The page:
They’re Watching

Just when you think it is safe to board, out comes SSSS.

Journalists, bloggers, friends don’t forget Big Brother is watching. That’s the message behind the documentary Terms and Conditions May Apply. Focusing on the United States this film examines the impact of the terms and conditions we obligatorily sign every time we access any Internet service.

Looking at the fine print it highlights the windows of interrogation we open ourselves up to every time we tick that little box. Written in a font and caps that make it hard to read we all tick it because really we have no choice. If we want the service or goods we do it, well it’s not like they give us a choice to negotiate any of it.

But by ticking that box we have opened up our once private world to monitoring not only by one service or goods supplier but also to all sorts of overt and covert securities from well, all over the world. However the film also shows how key words you type in to search engines or thoughts you express on Twitter, Facebook and Linkedin open you up to all sorts of interrogation.

Now by simply putting ‘United States’ in this blog I may have already opened myself up to further scrutiny – so a big hello to my Northern American friends. Of course, ordinarily this would not seem unusual that was until I chose to transit through the US on my way to Hot Docs.

On landing in Toronto I discovered my suitcase was no longer locked in fact the lock had been broken and on opening the case I discovered a letter from Transportation Security Administration stating it was their right, without my consent to break open my case and inspect my bag. OK, they need to do what they need to do. I kind of get that, until I discovered that in inspecting my bag they had broken possessions of mine.

 

 

Now I come from a country where when you bag is inspected, you are present.

While I find the idea of someone rifling through my possessions without me being present more than a little disconcerting I did not think anything of it until I went to leave Toronto after the conference. It was then, with the thanks of Terms and Conditions May Apply that I started to realise my views on twitter and on this blog may have brought on some unnecessary attention.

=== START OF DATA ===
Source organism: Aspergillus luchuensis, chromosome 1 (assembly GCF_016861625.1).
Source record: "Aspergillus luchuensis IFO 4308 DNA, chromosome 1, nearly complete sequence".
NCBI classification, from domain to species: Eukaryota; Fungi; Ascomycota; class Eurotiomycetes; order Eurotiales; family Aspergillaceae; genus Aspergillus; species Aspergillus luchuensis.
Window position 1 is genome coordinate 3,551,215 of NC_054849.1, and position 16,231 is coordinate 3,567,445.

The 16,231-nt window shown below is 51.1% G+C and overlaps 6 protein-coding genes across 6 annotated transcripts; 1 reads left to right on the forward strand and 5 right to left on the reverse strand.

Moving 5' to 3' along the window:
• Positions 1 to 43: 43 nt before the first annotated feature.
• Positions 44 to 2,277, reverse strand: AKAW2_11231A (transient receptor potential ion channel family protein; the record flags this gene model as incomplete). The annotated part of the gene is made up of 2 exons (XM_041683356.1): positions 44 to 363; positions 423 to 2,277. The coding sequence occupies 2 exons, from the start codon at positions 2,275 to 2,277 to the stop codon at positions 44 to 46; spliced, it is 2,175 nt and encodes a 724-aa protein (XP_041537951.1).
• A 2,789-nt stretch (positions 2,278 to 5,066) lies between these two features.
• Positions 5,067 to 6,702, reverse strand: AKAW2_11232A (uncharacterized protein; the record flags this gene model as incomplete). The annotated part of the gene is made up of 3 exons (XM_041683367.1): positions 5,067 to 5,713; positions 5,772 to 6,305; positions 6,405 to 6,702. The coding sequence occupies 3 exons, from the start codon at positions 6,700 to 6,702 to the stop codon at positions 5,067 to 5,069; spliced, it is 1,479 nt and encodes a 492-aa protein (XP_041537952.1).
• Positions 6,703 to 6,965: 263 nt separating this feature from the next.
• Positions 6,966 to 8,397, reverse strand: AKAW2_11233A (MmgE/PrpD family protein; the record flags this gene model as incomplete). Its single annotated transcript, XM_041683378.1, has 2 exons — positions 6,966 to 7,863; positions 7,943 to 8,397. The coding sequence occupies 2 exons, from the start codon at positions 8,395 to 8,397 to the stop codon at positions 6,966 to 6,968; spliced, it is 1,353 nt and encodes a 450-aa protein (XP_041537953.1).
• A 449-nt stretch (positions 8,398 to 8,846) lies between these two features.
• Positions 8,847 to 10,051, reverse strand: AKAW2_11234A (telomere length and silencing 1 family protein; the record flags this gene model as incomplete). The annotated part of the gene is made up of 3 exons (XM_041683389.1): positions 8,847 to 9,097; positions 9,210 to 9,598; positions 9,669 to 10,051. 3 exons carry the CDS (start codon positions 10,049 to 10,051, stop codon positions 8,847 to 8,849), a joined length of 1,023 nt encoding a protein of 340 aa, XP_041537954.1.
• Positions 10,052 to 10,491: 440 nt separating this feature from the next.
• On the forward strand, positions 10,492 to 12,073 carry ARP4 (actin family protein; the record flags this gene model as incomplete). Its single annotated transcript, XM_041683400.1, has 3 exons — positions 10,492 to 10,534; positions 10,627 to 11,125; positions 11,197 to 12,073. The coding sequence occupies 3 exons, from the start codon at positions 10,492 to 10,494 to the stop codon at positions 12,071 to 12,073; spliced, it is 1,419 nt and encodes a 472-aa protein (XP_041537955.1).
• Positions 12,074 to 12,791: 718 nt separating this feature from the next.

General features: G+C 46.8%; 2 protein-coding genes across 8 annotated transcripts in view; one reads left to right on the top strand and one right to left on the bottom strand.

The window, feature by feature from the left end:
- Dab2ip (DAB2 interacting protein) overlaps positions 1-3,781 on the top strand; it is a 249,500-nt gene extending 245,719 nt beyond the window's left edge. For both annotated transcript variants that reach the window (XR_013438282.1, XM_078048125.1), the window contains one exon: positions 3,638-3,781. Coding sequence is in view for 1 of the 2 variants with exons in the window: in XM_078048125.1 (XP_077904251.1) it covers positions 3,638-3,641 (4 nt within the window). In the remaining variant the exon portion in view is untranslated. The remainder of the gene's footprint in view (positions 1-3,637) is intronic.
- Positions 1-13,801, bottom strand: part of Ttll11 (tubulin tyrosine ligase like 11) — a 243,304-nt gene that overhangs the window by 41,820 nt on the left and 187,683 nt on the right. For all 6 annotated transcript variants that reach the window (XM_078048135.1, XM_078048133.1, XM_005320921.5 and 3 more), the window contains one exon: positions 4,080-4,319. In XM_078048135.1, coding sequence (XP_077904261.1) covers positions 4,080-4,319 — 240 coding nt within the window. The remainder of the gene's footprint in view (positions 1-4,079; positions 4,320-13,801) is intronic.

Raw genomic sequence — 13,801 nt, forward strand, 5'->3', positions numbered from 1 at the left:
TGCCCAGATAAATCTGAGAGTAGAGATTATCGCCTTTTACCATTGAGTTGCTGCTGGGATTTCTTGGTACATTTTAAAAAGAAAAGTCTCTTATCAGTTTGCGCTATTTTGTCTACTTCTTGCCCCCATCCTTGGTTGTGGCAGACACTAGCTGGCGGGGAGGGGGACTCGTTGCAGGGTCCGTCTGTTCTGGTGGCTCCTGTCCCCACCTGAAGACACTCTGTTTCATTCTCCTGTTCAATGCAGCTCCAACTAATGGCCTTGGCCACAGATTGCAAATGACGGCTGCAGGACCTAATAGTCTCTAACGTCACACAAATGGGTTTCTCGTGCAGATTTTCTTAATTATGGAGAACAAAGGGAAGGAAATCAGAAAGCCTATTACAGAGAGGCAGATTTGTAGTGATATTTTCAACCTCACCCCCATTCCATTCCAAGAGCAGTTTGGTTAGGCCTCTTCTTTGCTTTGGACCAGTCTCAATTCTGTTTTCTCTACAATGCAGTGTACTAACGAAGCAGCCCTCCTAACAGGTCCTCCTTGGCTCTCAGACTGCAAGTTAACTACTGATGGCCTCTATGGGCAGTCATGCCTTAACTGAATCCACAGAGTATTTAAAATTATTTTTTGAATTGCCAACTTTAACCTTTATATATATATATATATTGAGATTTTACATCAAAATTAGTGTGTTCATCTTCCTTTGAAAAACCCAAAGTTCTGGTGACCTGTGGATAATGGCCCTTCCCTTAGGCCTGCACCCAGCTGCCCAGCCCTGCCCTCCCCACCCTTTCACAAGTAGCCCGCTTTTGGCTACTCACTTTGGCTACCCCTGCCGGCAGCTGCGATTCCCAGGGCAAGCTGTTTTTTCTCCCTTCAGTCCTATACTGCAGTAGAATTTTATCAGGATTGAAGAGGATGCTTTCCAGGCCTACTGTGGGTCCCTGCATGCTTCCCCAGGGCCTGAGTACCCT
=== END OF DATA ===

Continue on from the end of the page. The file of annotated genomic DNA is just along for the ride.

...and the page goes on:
It began just after Toronto check in when I found myself being segregated for special security clearance. On my boarding pass was SSSS and according to Wikipedia, this means Secondary Security Screening Selection.

In real terms I was taken through an extensive bag and body search. My boarding pass was also taken from me until this process was over. I have travelled for many years and mostly post-September 11, so ethnic looking woman travelling alone does make me stand out. But this time felt stranger than normal.

It was far too coincidental that my bag is being chosen for random inspections, and then my person is too. On talking to other Australian travelers, who are also on their own this did seem unusual as it did not happen to them.

After seeing Terms and Conditions Apply I became more acutely aware that as a journalist who engages with social media I might just be up for extra scrutiny. Do I exist on some sort of US government list? What about other journalists or bloggers who question a government’s politics or motives? Once we are on, do we ever get off?

Arriving home I found my bag had a busted lock again. Coincidence? Conspiracy? Regardless, it is the reality of the world I/we live in.

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